“In normal circumstances absent fraud, the failure to properly record the assistant’s information would not invalidate the votes,” said attorney Jerad Najvar, representing Contestants.  “But where there is fraud in the election—and here there was fraud by the assistants who unlawfully assisted and the poll workers who failed to prevent violations of the code—the failure to record this information should invalidate the affected votes, because it prevents an audit of the election.”

Ballot Box Security Failures and Indications of Stuffed Ballots

  • Boxes of ballots from multiple election sites contained stacks of sequentially-numbered ballots, “stuck together” as if pulled from a paper stack, unsigned by the presiding judge (who is required to randomize and then sign each ballot before offering them to voters).
  • To understand the implications of finding ballots in such a manner, one must understand the way the Starr County voting machines work. Starr County utilizes paper ballots, and after the voter fills in the ballot, he or she feeds it into an M-100 precinct ballot scanner, which tabulates the votes at the polling site as the ballot then falls into an attached ballot box.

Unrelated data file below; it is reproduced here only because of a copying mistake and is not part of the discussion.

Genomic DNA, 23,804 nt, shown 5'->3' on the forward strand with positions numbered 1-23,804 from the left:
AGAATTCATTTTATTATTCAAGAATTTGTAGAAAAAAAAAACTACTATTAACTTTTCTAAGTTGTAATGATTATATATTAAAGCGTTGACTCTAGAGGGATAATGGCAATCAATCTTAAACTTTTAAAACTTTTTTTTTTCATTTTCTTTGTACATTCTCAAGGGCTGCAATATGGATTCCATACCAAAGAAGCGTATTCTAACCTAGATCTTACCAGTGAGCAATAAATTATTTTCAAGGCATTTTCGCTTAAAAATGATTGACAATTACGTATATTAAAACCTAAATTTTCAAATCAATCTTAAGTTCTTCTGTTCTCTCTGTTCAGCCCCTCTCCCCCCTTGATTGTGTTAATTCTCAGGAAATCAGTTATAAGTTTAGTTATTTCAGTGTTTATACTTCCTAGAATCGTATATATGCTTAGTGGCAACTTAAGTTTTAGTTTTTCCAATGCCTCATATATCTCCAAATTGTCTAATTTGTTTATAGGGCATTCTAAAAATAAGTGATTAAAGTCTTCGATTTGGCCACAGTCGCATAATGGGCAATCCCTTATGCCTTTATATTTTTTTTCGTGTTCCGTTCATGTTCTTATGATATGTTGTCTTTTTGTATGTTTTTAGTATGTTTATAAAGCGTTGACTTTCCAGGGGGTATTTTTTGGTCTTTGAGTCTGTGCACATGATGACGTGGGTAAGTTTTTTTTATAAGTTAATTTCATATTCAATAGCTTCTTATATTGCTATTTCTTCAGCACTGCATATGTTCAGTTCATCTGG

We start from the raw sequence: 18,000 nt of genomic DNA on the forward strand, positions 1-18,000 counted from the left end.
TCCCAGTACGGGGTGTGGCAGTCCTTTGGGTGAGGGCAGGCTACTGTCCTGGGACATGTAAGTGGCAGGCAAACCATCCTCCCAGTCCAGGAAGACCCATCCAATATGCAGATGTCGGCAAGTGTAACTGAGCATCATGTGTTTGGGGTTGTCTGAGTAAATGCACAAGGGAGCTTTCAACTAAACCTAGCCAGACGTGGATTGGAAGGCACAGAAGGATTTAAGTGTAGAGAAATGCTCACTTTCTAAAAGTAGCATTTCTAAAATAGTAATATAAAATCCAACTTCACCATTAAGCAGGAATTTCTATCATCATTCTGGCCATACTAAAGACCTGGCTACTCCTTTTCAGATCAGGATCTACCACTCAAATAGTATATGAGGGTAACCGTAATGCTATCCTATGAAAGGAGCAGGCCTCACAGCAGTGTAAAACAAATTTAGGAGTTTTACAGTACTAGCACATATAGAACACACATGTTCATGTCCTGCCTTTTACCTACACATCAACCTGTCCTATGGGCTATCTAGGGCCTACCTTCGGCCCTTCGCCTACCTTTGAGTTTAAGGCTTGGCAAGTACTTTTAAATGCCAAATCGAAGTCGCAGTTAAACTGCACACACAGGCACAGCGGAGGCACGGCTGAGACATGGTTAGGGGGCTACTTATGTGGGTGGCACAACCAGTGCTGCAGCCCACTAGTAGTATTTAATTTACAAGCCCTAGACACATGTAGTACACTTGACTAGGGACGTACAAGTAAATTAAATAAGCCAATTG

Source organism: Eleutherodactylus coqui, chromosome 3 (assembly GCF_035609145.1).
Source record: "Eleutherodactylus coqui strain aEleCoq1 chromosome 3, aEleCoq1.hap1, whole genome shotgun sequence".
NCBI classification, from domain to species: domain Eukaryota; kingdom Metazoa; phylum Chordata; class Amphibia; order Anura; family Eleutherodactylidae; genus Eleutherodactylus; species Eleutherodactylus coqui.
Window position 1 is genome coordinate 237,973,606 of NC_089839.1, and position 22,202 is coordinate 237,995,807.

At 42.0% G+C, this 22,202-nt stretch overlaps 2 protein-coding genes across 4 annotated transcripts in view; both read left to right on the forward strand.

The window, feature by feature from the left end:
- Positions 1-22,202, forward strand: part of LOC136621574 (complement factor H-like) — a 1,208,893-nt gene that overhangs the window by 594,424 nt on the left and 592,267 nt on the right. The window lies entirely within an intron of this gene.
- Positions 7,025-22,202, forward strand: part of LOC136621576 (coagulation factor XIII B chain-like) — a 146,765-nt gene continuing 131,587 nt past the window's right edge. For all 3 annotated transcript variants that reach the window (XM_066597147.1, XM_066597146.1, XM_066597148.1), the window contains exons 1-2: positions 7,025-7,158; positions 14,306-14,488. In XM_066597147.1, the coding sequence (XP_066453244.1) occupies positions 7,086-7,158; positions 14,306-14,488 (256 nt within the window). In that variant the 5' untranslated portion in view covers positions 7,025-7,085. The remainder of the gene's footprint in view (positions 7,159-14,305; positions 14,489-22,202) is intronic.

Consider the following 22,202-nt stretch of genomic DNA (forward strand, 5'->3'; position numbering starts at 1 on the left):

• An election judge testified that she knows from ten years of election experience that the M-100 will alternate flipping ballots to the right and left side of the ballot box as they are scanned in.
  • Thus, if a ballot box contains stacks of ballots, sequentially numbered, “stuck together,” and unsigned by the presiding judge, it is clear that those ballots were not scanned through the machine by successive voters. There can be no explanation other than as someone’s attempt to cover up a fraud, as if they had manipulated the electronic results on the machines during the election and then, when they realized a recount was requested (requiring the ballot boxes to be opened), they placed the ballots in the box to cover up the fraud.
  • Yet, as with the failure to record the assistant’s information next to the voters, election officials did not keep required records of the numbers to the seals on the M-100s and ballot boxes, preventing any audit of manipulation of the equipment.
  • Further, when a box that was not properly sealed was discovered during the recount, a sheriffs’ deputy made an official report, and testified that an elections official was trying to “act like” the seal was not open when it was obvious to the deputy and others that it was open. Elections Administrator John Rodriguez walked away from the area and did not return to the recount that day, and never followed up with the sheriff’s department to investigate.

Early Voting Ballot Board